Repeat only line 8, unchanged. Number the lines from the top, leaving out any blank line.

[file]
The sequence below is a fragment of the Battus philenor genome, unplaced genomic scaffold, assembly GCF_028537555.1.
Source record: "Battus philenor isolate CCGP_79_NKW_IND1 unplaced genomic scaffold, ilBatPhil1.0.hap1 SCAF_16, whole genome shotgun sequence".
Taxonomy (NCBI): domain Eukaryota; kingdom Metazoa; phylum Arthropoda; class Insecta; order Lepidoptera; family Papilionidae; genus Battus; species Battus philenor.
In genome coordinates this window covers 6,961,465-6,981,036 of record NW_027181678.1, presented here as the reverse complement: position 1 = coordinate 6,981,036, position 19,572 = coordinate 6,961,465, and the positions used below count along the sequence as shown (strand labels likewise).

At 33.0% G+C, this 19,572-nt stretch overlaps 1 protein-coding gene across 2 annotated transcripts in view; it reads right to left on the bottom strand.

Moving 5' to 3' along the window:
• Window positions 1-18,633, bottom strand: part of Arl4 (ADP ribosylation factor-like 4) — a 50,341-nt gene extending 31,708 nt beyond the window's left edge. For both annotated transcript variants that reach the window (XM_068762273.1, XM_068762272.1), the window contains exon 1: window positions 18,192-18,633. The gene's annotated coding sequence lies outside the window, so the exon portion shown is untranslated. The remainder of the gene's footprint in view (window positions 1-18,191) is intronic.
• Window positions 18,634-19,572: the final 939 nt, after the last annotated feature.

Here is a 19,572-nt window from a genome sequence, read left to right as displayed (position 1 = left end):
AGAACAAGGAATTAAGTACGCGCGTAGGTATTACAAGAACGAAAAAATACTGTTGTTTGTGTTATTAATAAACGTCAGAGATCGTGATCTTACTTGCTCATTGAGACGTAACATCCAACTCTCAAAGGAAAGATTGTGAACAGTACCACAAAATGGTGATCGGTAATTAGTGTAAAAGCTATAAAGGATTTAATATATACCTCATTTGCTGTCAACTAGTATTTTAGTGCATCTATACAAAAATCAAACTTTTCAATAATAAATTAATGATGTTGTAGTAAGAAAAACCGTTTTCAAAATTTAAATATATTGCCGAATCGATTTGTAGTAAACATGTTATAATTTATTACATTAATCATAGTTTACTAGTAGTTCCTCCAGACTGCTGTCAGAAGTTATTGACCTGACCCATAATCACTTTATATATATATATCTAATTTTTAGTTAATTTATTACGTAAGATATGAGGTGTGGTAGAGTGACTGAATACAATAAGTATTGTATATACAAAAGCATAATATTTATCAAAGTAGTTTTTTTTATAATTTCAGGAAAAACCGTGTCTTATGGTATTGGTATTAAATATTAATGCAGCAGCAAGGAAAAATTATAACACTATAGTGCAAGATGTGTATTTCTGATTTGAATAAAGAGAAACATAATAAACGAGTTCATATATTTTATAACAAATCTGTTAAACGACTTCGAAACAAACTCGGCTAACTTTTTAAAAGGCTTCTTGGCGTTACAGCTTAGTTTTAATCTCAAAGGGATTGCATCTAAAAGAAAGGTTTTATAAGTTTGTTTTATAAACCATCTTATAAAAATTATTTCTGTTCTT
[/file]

• Window positions 18,634-19,572: the final 939 nt, after the last annotated feature.